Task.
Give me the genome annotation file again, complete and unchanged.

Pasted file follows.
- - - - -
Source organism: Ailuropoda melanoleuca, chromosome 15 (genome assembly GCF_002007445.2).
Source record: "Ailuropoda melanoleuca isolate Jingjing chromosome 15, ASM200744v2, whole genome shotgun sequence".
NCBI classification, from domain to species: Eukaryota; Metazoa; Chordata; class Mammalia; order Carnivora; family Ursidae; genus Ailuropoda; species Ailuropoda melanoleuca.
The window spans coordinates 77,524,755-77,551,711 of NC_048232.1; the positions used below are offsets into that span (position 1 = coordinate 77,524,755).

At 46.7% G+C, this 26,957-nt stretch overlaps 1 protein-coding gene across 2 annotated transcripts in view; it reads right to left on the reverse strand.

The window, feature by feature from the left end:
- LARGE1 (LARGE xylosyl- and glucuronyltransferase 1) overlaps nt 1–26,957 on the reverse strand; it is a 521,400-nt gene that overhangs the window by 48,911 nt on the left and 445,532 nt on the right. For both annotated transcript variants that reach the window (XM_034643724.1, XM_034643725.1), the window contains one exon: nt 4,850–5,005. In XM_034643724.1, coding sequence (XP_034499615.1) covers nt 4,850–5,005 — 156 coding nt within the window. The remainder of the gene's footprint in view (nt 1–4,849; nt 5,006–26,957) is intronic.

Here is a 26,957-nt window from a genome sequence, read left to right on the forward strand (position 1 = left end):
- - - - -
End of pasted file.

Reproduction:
Source organism: Ailuropoda melanoleuca, chromosome 15 (genome assembly GCF_002007445.2).
Source record: "Ailuropoda melanoleuca isolate Jingjing chromosome 15, ASM200744v2, whole genome shotgun sequence".
NCBI classification, from domain to species: Eukaryota; Metazoa; Chordata; class Mammalia; order Carnivora; family Ursidae; genus Ailuropoda; species Ailuropoda melanoleuca.
The window spans coordinates 77,524,755-77,551,711 of NC_048232.1; the positions used below are offsets into that span (position 1 = coordinate 77,524,755).

At 46.7% G+C, this 26,957-nt stretch overlaps 1 protein-coding gene across 2 annotated transcripts in view; it reads right to left on the reverse strand.

The window, feature by feature from the left end:
- LARGE1 (LARGE xylosyl- and glucuronyltransferase 1) overlaps nt 1–26,957 on the reverse strand; it is a 521,400-nt gene that overhangs the window by 48,911 nt on the left and 445,532 nt on the right. For both annotated transcript variants that reach the window (XM_034643724.1, XM_034643725.1), the window contains one exon: nt 4,850–5,005. In XM_034643724.1, coding sequence (XP_034499615.1) covers nt 4,850–5,005 — 156 coding nt within the window. The remainder of the gene's footprint in view (nt 1–4,849; nt 5,006–26,957) is intronic.

Here is a 26,957-nt window from a genome sequence, read left to right on the forward strand (position 1 = left end):